Foreclosure can damage your financial and personal life. Get helpful tips on how to stop foreclosure.
Foreclosure rates have risen dramatically in the past few years, according to the Mortgage Bankers Association. The largest increases have affected subprime borrowers -- those with poor credit history -- but holders of prime loans have been negatively impacted as well. Keep reading to gather some tips on how to stop foreclosure.
The foreclosure process begins when the lender sends a notice of default (NOD) to the borrower, declaring a default has occurred and that legal action may be taken. An NOD may only be sent if the borrower is significantly behind on payments (usually 90 days, but it varies from state to state), meaning the borrower has already missed one or several payments. After the NOD has been sent, the borrower usually has around 90 days to remit payments on the loan. If he or she fails to do so, the lender can file a notice of sale, usually meaning the borrower's home will be repossessed and sold within a month.
There are measures that can be taken to stop the foreclosure process. Be aware, though, the further the foreclosure process has gone, the harder it will be to stop. If receiving an NOD, you already are far behind on payments and it is likely your credit score has deteriorated. Therefore, the first and perhaps most important tip on how to stop foreclosure would be to avoid falling behind on mortgage payments in the first place. If you fall behind on payments or are concerned about that happening, contact your lender immediately and see if a feasible payment plan can be arranged. There are several other steps that can be taken during the early stages of the foreclosure process:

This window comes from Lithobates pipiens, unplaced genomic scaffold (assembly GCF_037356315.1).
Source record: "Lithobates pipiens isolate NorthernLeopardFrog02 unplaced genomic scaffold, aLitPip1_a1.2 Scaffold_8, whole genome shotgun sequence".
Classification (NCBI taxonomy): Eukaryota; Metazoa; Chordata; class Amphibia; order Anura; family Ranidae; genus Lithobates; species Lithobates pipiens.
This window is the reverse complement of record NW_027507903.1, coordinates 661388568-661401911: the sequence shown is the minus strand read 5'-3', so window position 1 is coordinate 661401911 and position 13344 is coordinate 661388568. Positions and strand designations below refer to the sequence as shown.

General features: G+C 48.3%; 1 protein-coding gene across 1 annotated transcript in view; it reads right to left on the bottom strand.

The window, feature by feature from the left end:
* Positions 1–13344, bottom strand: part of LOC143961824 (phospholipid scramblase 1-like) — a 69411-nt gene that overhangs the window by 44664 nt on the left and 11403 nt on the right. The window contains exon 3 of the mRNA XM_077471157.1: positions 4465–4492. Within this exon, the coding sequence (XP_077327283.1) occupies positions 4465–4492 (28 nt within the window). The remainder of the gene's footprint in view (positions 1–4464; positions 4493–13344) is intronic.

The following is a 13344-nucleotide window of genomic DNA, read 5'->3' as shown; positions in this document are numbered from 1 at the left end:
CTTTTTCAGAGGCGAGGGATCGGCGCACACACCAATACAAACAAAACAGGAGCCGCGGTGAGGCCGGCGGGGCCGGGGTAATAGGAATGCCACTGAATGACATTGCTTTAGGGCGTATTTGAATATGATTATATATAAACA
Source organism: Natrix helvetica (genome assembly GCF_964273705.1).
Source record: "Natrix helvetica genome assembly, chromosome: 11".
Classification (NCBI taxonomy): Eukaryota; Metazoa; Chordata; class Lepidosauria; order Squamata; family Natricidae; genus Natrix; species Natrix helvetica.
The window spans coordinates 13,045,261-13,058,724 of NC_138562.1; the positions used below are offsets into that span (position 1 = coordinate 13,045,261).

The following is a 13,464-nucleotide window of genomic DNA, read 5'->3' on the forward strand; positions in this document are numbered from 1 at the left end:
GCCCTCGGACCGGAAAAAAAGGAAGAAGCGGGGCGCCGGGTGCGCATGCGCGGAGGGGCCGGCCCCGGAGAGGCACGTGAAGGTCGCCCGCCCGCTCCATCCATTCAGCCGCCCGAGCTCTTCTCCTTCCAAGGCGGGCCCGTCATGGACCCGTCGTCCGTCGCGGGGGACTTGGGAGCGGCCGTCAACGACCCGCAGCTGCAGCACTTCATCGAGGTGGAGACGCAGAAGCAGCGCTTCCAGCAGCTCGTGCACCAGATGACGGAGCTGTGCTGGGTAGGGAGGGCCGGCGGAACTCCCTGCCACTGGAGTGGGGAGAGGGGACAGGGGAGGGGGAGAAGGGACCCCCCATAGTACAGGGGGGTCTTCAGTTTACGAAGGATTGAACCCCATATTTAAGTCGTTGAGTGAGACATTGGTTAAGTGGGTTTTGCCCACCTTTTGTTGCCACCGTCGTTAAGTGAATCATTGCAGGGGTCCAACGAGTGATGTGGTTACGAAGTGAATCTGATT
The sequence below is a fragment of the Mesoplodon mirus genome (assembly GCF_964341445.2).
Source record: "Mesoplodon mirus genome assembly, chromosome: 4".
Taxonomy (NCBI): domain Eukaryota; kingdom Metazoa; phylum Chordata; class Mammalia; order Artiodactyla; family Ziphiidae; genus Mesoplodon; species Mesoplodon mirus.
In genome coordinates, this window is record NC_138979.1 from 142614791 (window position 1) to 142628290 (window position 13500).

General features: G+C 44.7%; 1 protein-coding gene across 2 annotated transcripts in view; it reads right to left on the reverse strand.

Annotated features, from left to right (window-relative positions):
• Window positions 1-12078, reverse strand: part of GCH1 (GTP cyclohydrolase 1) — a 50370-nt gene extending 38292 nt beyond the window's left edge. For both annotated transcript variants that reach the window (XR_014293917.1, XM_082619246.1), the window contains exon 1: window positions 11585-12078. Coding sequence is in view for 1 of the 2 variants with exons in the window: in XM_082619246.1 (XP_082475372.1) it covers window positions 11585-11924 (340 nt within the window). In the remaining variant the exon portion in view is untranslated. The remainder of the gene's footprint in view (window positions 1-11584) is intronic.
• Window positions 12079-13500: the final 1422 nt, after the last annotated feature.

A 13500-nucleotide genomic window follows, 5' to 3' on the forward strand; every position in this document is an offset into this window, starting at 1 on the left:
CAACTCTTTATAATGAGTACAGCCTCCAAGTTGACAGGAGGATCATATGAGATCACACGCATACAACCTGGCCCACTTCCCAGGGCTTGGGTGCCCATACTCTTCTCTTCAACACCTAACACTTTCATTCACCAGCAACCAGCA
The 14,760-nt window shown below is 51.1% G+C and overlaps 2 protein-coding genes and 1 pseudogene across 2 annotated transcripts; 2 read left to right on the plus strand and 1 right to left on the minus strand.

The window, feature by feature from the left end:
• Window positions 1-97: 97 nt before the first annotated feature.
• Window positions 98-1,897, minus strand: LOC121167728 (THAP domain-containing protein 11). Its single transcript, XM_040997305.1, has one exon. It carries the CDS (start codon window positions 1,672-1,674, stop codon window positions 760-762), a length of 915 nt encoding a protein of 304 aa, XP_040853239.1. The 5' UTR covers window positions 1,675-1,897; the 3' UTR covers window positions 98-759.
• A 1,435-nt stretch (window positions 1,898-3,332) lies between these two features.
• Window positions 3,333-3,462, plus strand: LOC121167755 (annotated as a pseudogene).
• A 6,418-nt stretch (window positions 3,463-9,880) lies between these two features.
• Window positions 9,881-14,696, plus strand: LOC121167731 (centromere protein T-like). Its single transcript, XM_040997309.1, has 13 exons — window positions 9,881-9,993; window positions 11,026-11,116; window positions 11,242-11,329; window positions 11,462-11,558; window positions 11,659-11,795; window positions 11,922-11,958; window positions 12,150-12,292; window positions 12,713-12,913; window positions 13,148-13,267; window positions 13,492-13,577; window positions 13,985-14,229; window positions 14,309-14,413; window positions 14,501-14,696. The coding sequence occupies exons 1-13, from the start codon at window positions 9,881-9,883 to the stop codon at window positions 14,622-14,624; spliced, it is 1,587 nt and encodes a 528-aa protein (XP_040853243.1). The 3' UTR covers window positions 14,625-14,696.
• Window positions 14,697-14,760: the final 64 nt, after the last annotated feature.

There are numerous companies that offer foreclosure services. While many of them are perfectly legitimate, they are likely to charge significant fees. The HUD-approved housing counseling agencies are free of charge and can provide the same service. Most lenders also are willing to answer questions free of charge because it's in their best interest to work out the problem as well. During the foreclosure process, lenders incur legal fees and run the risk of getting less for the property at a foreclosure auction than the mortgage is worth. The estimated average cost associated with foreclosure for the lender is $50,000 to $60,000. Again, prevention is key.
Remember to maintain open and honest communication with your lenders to avoid losing property and compromising your credit score. If facing foreclosure, ask for help as soon as possible. The faster action is taken, the faster you can pull out of debt and regain financial balance.